Analysis of O'Connor's A Good Man Is Hard to Find
"The grandmother didn't want to go to Florida. She wanted to visit some of her connections in east Tennessee and she was seizing at every chance to change Bailey's mind. Bailey was the son she lived with, her only boy. He was sitting on the edge of his chair at the table, bent over the orange sports section of the Journal. 'Now look here, Bailey,' she said, 'see here, read this,' and she stood with one hand on her thin hip and the other rattling the newspaper at his bald head."
The story opens not with an image but with a sound ? that of the grandmother talking, incessantly and determinedly, as she does throughout the tale. Thus, in these opening sentences, we are already being prepared for The Misfit?s remarks at the story?s end, when he characterizes her as ?a talker.?
But what is more curious about this sentence is the impersonal reference to ?the grandmother.? The character will be referred to this way throughout the story, once as the ?old lady? and never by her proper name (a telling omission, given that the grandmother considers herself a ?lady,? and would no doubt be appalled by anyone referring to her as other than ?Mrs. _______ ). Nor do the members of her family address her by terms of kinship: Bailey never calls her ?Mother? in the story, and John Wesley and June Star abstain from using ?Grandma.? The narration insists on our perceiving her as ?the grandmother? through repetition of the phrase and by omitting references to any other aspect of her identity.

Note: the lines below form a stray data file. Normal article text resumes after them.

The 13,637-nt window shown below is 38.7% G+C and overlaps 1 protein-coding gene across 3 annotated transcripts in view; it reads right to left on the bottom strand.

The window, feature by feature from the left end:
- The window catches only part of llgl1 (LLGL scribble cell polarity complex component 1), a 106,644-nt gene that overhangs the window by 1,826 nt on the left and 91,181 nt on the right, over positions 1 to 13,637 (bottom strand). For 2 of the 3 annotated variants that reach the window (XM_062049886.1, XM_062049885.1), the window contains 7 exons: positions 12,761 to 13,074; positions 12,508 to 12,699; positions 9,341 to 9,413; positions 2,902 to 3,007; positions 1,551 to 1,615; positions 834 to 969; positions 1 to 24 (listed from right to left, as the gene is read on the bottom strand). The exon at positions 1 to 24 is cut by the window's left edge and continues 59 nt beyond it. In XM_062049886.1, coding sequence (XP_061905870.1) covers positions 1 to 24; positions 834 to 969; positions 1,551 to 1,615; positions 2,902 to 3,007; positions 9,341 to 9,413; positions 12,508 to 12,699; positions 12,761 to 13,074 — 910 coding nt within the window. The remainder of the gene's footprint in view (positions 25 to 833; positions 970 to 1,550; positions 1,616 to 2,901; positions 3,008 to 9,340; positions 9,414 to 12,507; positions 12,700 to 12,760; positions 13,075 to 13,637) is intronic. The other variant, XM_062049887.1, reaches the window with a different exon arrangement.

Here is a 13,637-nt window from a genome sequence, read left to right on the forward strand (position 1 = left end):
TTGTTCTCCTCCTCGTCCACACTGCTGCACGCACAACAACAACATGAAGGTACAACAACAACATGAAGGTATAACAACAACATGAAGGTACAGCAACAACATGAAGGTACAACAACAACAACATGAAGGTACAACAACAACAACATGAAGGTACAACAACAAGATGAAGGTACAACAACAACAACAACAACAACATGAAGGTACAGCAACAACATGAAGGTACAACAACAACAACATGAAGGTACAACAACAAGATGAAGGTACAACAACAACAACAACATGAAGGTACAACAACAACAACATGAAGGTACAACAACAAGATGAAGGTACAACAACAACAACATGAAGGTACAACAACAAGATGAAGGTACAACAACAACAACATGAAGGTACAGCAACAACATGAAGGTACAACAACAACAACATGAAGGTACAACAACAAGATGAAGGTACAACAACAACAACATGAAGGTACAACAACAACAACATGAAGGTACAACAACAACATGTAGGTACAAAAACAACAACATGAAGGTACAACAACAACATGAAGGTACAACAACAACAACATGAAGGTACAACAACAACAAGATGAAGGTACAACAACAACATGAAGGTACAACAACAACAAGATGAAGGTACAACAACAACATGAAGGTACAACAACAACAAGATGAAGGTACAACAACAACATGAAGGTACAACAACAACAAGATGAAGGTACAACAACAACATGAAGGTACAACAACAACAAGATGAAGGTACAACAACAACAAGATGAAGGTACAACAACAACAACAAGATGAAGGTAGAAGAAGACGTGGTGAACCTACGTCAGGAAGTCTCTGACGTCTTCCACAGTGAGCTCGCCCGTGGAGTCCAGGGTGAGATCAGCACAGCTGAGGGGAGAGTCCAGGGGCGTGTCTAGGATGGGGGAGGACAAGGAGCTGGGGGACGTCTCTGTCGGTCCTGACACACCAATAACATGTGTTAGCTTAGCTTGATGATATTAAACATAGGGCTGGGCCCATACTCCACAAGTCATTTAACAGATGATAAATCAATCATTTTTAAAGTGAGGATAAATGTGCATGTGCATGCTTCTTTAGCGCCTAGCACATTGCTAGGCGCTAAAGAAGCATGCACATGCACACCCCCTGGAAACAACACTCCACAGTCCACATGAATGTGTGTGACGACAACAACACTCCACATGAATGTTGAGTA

What might be the purpose of this narrative strategy? Whose viewpoint does the phrase ?the grandmother? indicate? Certainly not that of the grandchildren; to John Wesley and June Star, their grandmother is a much-resented ?she,? whom they discuss in the third person. The impersonal quality of the phrase suggests the viewpoint of a stranger -- a bystander, a detective, a reporter, The Misfit?s cohorts. The story ends where a murder mystery or crime report might begin, and we can imagine a detective retracing the family?s journey from Atlanta to The Tower to the dirt road, interviewing witnesses along the way. ?The grandmother? is how such witnesses would refer to the character, or as ?the old lady? ? and most certainly, not as ?the well-dressed lady with the violets on her brim,? as the grandmother might imagine bystanders commenting.
But there is a further significance to the phrase, ?the grandmother?: Both the viewpoint and the article, ?the,? link her character with The Misfit. When he encounters her after the car crash, he will see her in this impersonal way, deprived of her individuality as his nickname deprives him of his. This is quite ironic. Just as the press has stripped the fugitive of his proper name, so does the narrator of ?A Good Man Is Hard to Find? strip the grandmother of hers, creating a dark parallel between the two. The polite, well-mannered, southern lady, her racist views firmly intact,...